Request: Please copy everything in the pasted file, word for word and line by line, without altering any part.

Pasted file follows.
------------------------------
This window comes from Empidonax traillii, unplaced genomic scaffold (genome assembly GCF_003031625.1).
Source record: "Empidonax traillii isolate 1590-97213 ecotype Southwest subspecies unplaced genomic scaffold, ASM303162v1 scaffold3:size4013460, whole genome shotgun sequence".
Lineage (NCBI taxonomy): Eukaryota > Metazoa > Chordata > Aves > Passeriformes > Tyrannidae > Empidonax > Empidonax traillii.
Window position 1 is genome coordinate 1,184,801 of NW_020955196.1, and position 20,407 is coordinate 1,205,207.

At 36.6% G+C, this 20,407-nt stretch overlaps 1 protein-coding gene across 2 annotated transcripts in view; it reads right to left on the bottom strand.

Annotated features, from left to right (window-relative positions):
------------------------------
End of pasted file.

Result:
This window comes from Empidonax traillii, unplaced genomic scaffold (genome assembly GCF_003031625.1).
Source record: "Empidonax traillii isolate 1590-97213 ecotype Southwest subspecies unplaced genomic scaffold, ASM303162v1 scaffold3:size4013460, whole genome shotgun sequence".
Lineage (NCBI taxonomy): Eukaryota > Metazoa > Chordata > Aves > Passeriformes > Tyrannidae > Empidonax > Empidonax traillii.
Window position 1 is genome coordinate 1,184,801 of NW_020955196.1, and position 20,407 is coordinate 1,205,207.

At 36.6% G+C, this 20,407-nt stretch overlaps 1 protein-coding gene across 2 annotated transcripts in view; it reads right to left on the bottom strand.

Annotated features, from left to right (window-relative positions):